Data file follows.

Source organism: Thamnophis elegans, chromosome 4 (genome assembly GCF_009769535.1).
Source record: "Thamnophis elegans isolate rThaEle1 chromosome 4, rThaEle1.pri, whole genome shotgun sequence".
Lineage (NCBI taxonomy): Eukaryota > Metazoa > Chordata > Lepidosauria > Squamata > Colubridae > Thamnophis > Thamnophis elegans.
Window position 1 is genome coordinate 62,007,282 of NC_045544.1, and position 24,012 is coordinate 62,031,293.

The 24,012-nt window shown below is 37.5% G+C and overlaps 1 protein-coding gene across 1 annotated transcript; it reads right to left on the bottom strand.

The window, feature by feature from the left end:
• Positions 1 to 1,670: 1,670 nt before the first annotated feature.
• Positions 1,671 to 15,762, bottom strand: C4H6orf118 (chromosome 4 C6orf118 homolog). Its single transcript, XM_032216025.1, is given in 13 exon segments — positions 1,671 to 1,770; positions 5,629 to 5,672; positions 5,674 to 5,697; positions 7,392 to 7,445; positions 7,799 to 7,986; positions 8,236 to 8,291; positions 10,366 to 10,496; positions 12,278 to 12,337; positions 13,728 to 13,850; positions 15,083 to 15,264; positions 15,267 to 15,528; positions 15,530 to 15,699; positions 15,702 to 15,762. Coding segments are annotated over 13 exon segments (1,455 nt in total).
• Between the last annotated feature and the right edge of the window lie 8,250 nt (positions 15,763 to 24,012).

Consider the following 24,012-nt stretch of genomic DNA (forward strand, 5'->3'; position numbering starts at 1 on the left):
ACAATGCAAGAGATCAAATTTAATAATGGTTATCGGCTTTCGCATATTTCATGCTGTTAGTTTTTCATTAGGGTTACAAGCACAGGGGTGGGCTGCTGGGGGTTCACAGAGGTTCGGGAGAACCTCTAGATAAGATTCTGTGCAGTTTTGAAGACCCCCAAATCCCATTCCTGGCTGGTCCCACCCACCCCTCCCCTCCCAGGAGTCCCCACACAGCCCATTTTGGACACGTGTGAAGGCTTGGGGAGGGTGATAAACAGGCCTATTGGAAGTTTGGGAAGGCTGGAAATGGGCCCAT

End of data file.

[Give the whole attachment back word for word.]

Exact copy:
Source organism: Thamnophis elegans, chromosome 4 (genome assembly GCF_009769535.1).
Source record: "Thamnophis elegans isolate rThaEle1 chromosome 4, rThaEle1.pri, whole genome shotgun sequence".
Lineage (NCBI taxonomy): Eukaryota > Metazoa > Chordata > Lepidosauria > Squamata > Colubridae > Thamnophis > Thamnophis elegans.
Window position 1 is genome coordinate 62,007,282 of NC_045544.1, and position 24,012 is coordinate 62,031,293.

The 24,012-nt window shown below is 37.5% G+C and overlaps 1 protein-coding gene across 1 annotated transcript; it reads right to left on the bottom strand.

The window, feature by feature from the left end:
• Positions 1 to 1,670: 1,670 nt before the first annotated feature.
• Positions 1,671 to 15,762, bottom strand: C4H6orf118 (chromosome 4 C6orf118 homolog). Its single transcript, XM_032216025.1, is given in 13 exon segments — positions 1,671 to 1,770; positions 5,629 to 5,672; positions 5,674 to 5,697; positions 7,392 to 7,445; positions 7,799 to 7,986; positions 8,236 to 8,291; positions 10,366 to 10,496; positions 12,278 to 12,337; positions 13,728 to 13,850; positions 15,083 to 15,264; positions 15,267 to 15,528; positions 15,530 to 15,699; positions 15,702 to 15,762. Coding segments are annotated over 13 exon segments (1,455 nt in total).
• Between the last annotated feature and the right edge of the window lie 8,250 nt (positions 15,763 to 24,012).

Consider the following 24,012-nt stretch of genomic DNA (forward strand, 5'->3'; position numbering starts at 1 on the left):
ACAATGCAAGAGATCAAATTTAATAATGGTTATCGGCTTTCGCATATTTCATGCTGTTAGTTTTTCATTAGGGTTACAAGCACAGGGGTGGGCTGCTGGGGGTTCACAGAGGTTCGGGAGAACCTCTAGATAAGATTCTGTGCAGTTTTGAAGACCCCCAAATCCCATTCCTGGCTGGTCCCACCCACCCCTCCCCTCCCAGGAGTCCCCACACAGCCCATTTTGGACACGTGTGAAGGCTTGGGGAGGGTGATAAACAGGCCTATTGGAAGTTTGGGAAGGCTGGAAATGGGCCCAT